\: : : the type II nucleases are clearly one of nature's greatest gifts to science." |Arthur Kornberg in DNA Replication To create a correspondence between DNA and Turing machines we needed to nd some operations on DNA that could be made to correspond with the primitive operations of a Turing machine. We chose to explore the implementation of a DNA based Turing machine with the chemistry of restriction enzymes because we felt it rich and complex enough to do so. Operations on DNA with the most common class II restriction endonucleases proved to have undesirable properties that thwarted e orts to implement a Turing machine. A subgroup of the class II restriction endoncleases, the asymmetric or class IIS restriction enzymes, were found to have operations with properties that lent themselves more readily to Turing machine design.

3.1 Class II restriction endonucleases

Bacteria employ restriction endonucleases or restriction enzymes to cut double-stranded DNA at or near speci c words known as restriction sites or recognition sites. These enzymes are used to chop up foreign DNA, like that from viruses, which enters the bacterium. The bacterium's own DNA is una ected because the bacterium's own DNA is chemically modi ed at the recognition sites in such a way that the restriction enzyme cannot cut it.6 Most restriction enzymes recognize 6-8 base pair sequences of double-stranded DNA. These recognition sites have an inverted mirror plane in the middle so that the rst half of the site is the reverse of the complement of the second half of the site. Below the inverted mirror plane is indicated by a j.
5’ 3’ .... ACTG CAGT .... TGAC GTCA 3’ 5’

4 This includes the sugar-phosphate backbone and two Na+ ions per base pair. 5 Remember a mole is 6.02 x 1023 ! 6 The chemical tag|a methyl group|that protects the bacterium's own DNA is added to the recognition site by a modi cation enzyme known as a methylase Nai]. 7 We name enzymes for the organisms from which we borrow them|in this case Escherichia coli. 8 The positions at which an enzyme cuts are its cleavage sites or cutting sites.

Biologists call sequences with this kind of symmetry palindromic. The cuts made by an enzyme recognizing such a sequence are also made in an inverted mirror symmetric way. One of the most commonly used restriction enzymes of this type is EcoR I7 that cuts at the 58 in the recognition site below:

6

II-A
EcoRI EcoR I

XY

EcoRI ligase

XY

EcoRI

EcoRI

YX

EcoRI

II-B
EcoRI XY EcoRI EcoR I ligase EcoRI

XY

II-C
EcoRI XY BamHI EcoR I, BamH I

VW

EcoRI ligase

VW

BamHI

XY

Figure 4: Operations using class II endonucleases.
.... GAATTC.... CTTAAG .... G CTTAA AATTC .... G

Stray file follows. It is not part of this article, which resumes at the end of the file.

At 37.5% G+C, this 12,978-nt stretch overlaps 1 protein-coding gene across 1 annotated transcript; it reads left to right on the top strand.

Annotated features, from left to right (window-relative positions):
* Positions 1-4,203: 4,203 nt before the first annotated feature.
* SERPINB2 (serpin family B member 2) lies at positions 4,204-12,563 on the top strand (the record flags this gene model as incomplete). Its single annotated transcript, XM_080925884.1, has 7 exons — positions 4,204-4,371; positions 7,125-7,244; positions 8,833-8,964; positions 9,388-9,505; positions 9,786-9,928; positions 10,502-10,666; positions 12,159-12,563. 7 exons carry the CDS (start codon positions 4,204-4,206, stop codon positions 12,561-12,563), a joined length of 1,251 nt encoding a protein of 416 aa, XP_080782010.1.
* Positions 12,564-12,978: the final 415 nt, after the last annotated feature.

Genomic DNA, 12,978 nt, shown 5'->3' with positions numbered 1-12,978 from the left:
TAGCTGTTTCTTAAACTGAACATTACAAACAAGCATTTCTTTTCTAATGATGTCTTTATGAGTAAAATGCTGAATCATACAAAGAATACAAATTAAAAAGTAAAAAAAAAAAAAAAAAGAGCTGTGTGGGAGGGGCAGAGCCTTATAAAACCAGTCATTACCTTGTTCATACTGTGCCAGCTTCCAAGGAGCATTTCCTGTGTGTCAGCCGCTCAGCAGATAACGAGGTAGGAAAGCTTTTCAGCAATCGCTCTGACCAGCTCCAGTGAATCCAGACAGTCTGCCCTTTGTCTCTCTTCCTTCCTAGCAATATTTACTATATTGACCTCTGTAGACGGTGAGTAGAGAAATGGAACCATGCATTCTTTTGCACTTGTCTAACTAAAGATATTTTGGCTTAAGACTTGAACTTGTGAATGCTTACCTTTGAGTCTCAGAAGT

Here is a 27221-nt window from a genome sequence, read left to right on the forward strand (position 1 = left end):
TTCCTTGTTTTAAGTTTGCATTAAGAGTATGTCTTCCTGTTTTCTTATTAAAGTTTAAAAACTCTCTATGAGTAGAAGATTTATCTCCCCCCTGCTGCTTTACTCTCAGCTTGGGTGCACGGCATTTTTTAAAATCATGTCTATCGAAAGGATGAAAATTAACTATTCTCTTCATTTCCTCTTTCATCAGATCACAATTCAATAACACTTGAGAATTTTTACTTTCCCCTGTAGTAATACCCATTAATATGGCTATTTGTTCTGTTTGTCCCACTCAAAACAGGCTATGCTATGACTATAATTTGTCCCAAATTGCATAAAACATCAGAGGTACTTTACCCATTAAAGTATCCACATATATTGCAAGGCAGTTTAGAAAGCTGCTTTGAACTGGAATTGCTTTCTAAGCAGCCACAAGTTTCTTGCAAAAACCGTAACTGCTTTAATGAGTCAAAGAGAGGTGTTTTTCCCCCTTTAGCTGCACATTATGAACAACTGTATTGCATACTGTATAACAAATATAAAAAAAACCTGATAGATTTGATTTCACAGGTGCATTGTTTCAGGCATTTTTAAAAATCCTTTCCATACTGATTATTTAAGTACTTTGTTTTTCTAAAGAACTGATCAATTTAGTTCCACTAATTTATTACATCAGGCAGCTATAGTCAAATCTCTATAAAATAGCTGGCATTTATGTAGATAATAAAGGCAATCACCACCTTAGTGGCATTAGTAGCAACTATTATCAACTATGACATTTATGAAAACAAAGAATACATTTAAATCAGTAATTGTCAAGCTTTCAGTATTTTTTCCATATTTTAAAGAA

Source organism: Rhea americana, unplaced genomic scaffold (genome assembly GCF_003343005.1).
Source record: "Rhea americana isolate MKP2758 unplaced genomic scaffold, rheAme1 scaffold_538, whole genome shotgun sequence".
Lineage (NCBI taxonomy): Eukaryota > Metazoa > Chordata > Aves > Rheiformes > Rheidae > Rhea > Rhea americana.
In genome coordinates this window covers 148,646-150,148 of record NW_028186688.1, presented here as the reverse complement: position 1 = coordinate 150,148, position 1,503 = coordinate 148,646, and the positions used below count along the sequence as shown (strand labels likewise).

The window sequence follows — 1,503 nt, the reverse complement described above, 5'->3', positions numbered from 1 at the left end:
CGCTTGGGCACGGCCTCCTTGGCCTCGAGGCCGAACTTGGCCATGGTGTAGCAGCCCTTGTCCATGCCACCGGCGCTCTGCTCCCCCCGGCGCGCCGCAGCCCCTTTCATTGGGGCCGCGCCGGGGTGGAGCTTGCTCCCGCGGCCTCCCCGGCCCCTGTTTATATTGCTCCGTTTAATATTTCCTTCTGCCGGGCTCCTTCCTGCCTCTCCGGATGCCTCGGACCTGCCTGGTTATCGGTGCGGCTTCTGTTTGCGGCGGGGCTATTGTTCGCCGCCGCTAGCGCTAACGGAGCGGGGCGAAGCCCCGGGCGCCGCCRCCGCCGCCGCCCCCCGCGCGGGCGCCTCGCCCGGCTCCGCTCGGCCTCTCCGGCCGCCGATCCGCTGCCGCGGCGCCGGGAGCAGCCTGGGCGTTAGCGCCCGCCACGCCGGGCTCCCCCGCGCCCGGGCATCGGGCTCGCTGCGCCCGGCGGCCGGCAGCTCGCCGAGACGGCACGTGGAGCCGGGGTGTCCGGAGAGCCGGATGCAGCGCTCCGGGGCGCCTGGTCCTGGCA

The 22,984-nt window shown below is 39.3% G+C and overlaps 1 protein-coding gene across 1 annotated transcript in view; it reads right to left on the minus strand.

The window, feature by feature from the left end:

Enzymes with this symmetry are known as class9 II endonucleases or ENases-II of which over 1000 are known Sz1]. We call the reaction of DNA with a restriction enzyme a restriction digest. A restriction digest in which one restriction enzyme is used is known as a single digest; if two or three enzymes are employed the reaction is known as a double digest or triple digest respectively. In practice the treatment of DNA with more than three restriction enzymes at once is rare since di erent restriction enzymes may cut DNA optimally under di erent reaction conditions. A single-stranded overhang at the end of DNA cut by a restriction endonuclease can anneal to the single-stranded overhang of a di erent piece of DNA cut by the same enzyme|for this reason such singlestranded overhangs are referred to as sticky ends. When two ends have annealed another enzyme, DNA ligase, may be applied. DNA ligase repairs the cuts in the backbone and a continuous piece of doublestranded DNA is formed. This property of restriction enzyme cut ends allows the following operations on circular DNA molecules known as plasmids: A single restriction site (EcoR I) in a plasmid may be cut,10 a fragment XY with two matching ends annealed, and the ends ligated (Figure 4, II-A). In this operation all of the overhangs are identical, the
to its mate and hence both sticky ends are identical and self-complementary.

3.1.1 Operations of class II restriction enzymes

Operation II-A Insertion of a DNA fragment into a plasmid without orientation control.

9 Biologists use \type" and \class" interchangeably when classifying restriction endonucleases. 10 Here we represent the cut made by Eco RI in a schematic way that emphasizes that the \inverted mirror image" is identical

7

fragment is nonorientable, and the reaction yields two products.

Operation II-B Deletion of a fragment from a plasmid.